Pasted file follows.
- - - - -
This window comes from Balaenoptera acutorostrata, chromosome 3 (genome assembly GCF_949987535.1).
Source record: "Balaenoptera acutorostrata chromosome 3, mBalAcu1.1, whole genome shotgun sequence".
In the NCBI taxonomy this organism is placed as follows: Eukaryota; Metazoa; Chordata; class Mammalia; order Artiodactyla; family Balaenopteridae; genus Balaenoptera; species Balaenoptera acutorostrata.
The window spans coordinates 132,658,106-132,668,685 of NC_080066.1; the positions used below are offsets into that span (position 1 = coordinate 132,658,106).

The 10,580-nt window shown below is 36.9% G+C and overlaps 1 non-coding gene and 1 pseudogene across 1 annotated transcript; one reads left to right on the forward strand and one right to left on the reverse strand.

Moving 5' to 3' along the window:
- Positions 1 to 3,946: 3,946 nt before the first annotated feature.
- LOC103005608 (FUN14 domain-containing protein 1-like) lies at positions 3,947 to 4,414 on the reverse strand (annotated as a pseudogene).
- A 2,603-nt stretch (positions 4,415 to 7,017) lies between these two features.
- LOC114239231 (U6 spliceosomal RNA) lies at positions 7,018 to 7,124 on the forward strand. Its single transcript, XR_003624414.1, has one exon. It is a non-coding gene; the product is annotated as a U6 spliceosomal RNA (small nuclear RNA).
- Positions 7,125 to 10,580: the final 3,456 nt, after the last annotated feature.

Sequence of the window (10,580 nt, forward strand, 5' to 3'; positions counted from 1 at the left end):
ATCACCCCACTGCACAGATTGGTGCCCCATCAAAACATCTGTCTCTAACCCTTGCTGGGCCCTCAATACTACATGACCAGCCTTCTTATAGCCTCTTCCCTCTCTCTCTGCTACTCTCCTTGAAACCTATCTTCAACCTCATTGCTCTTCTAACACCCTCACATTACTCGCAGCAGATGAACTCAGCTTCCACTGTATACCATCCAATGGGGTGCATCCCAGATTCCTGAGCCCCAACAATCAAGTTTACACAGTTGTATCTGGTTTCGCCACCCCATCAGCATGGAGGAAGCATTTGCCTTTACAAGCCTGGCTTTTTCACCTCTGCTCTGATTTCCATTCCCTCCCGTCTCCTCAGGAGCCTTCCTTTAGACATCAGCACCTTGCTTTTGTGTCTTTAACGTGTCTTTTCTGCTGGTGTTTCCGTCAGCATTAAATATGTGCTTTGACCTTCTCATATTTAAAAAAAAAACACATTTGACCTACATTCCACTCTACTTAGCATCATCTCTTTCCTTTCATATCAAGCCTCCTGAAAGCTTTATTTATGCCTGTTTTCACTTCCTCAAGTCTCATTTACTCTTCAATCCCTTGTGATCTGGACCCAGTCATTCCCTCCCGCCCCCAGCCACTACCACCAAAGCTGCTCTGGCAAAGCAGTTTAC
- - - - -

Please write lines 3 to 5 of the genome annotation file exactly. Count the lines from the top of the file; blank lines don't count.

In the NCBI taxonomy this organism is placed as follows: Eukaryota; Metazoa; Chordata; class Mammalia; order Artiodactyla; family Balaenopteridae; genus Balaenoptera; species Balaenoptera acutorostrata.
The window spans coordinates 132,658,106-132,668,685 of NC_080066.1; the positions used below are offsets into that span (position 1 = coordinate 132,658,106).

The 10,580-nt window shown below is 36.9% G+C and overlaps 1 non-coding gene and 1 pseudogene across 1 annotated transcript; one reads left to right on the forward strand and one right to left on the reverse strand.